Chechnya - the forgotten conflict?

Posted in Russia | 15-Oct-03 | Author: Rado Petkov

The ongoing conflict in Chechnya has produced two full-blown wars and taken more than 150,000 lives over the past decade. Yet despite periodic calls for international intervention from human rights organizations and occasional media scrutiny, Chechnya has been recently taken off the agenda of the international community and relegated to a Russian internal matter. Eager to secure Russia’s cooperation in the war on terrorism and improve access to Russia’s energy resources as an alternative to Gulf oil, the U.S. administration seems to have given Kremlin a blank-check in dealing with the insurgence in the breakaway republic. European leaders also appear to be more concerned with Russia’s stability and uninterrupted supply of natural gas and oil to the continent than with human rights violations.

Putin’s administration has masterfully seized on the post-September 11th aversion to terrorism and has defined the Chechen conflict as anti-state terrorism, sponsored by Islamic radicals. The infiltration of the Chechen resistance by Wahhabi fundamentalists has not helped the Chechens’ cause. Nor have terrorist acts such as the seizure of a Moscow theatre last October by a group of suicide bombers. Yet there is more to this conflict than Islamic terrorism versus the civilized world. There are natural and just grievances by a population that has been abused by the Russian military and misused by corrupt local leaders and war profiteers. There are also oil pipelines that are of strategic importance to Russia’s export capacity and to the region’s economic well-being.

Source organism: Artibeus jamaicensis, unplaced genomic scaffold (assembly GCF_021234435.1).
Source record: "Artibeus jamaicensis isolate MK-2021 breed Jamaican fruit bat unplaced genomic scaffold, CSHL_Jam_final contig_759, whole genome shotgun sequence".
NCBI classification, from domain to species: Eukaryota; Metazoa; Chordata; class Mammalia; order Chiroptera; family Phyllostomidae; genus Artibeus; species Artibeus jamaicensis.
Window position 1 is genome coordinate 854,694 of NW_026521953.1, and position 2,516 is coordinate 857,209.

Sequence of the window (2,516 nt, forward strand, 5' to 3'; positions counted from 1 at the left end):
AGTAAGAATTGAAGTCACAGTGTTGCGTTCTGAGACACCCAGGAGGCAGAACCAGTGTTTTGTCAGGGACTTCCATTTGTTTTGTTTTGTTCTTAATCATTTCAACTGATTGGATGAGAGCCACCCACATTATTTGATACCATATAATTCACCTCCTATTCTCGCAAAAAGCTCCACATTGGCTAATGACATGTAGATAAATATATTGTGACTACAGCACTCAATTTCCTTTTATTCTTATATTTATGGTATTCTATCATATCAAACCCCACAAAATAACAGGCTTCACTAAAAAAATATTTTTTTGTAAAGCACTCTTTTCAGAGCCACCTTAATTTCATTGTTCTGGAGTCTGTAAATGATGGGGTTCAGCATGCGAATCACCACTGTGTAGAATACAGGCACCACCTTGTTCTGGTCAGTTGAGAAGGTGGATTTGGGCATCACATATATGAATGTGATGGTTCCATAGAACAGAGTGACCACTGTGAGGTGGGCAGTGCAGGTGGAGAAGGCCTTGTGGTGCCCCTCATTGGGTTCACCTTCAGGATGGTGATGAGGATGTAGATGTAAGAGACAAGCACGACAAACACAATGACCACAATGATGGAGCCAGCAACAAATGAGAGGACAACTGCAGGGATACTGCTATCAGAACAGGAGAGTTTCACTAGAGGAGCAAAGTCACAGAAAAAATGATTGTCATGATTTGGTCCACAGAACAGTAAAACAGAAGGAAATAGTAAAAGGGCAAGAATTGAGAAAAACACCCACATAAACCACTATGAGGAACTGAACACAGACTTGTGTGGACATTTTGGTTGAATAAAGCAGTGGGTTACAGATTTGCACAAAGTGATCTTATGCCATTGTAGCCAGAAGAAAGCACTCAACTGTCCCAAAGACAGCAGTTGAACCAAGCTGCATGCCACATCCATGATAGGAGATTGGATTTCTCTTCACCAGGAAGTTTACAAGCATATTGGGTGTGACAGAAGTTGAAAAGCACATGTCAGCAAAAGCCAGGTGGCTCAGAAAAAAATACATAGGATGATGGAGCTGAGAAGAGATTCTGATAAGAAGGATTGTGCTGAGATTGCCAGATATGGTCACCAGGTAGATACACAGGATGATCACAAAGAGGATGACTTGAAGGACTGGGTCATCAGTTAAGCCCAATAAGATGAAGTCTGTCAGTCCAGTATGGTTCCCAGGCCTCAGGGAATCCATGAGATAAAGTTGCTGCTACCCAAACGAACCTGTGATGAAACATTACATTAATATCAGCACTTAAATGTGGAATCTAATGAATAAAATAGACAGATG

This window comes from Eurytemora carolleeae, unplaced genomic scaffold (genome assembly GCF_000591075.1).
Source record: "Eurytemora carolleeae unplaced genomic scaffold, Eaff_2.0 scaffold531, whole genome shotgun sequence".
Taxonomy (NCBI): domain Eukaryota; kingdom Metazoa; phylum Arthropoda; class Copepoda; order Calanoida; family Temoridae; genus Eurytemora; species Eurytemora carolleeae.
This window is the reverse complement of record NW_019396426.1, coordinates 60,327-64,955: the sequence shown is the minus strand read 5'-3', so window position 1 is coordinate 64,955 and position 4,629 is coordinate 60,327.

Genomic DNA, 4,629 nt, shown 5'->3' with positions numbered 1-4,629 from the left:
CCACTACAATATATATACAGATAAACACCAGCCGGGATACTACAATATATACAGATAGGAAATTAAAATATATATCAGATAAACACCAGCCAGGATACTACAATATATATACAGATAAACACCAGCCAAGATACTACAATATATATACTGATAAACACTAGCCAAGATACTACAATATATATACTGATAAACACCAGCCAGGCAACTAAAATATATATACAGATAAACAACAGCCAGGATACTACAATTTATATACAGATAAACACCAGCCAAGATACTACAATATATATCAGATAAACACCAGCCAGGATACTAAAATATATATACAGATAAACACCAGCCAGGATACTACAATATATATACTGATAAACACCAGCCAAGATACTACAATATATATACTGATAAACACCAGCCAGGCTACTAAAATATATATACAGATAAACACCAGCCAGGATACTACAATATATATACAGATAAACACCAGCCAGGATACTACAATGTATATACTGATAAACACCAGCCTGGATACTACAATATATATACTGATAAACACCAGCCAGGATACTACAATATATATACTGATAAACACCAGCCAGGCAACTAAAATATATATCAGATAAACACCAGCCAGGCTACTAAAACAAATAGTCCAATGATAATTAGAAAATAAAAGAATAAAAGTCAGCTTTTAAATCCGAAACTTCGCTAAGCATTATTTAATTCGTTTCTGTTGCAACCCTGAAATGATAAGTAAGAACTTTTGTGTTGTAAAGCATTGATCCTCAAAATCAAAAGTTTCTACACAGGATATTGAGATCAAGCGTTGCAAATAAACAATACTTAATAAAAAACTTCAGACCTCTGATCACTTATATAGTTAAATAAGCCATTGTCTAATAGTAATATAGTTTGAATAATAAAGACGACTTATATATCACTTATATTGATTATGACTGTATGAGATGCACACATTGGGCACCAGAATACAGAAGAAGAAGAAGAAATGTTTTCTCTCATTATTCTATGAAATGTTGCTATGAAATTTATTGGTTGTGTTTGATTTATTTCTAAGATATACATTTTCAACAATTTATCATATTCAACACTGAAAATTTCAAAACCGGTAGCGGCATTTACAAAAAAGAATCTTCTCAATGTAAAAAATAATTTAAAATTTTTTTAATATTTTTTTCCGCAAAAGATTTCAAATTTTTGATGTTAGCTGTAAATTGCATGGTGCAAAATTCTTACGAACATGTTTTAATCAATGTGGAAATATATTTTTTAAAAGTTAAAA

Peace and rebuilding in Chechnya would be impossible to achieve through pretense of self-governance orchestrated in rigged elections or through annihilation or collapse, somehow, of the other side. Merely a week after the farcical presidential elections on October 5th, guerrillas killed nine Russian soldiers and the Russian artillery pounded suspected rebel positions in several areas of the republic. Russia cannot let Chechnya go, if only for the sake of the pipeline carrying oil from the Caspian Sea to Ukraine and Western Europe. Chechen guerrillas cannot push the Russian army out, if only because of its sheer size. Compromise solutions, which lead to authentic autonomy and genuine economic opportunity for both sides, are on call here. The international community must be clear that one-size-fits-all model of “terrorists versus the free world” can sweep under the carpet legitimate grievances and booby-trap the future of the region. International leaders should engage Russian and local decision makers in a dialogue facilitated by organizations such as the OSCE and the Council of Europe and urge the two sides to realize that peace and economic gains go hand in hand and can be achieved only through a genuine autonomy for the republic. Towards this goal, Russia and the international community should seek out true representatives of the Chechen population, not corrupt warlords, and cultivate local self-governance bodies that could gradually take over the administration and policing of the republic. Chechen leaders should cut any ties with Islamic militants while the Russian military should pullback and hand over security to elected local representatives, aided by international observers. The Chechen crisis represents an opportunity for Europe to step in and urge Russia to deal with its “internal matters” in a way respectful of human rights and conducive to her recognition as a political and economic partner.

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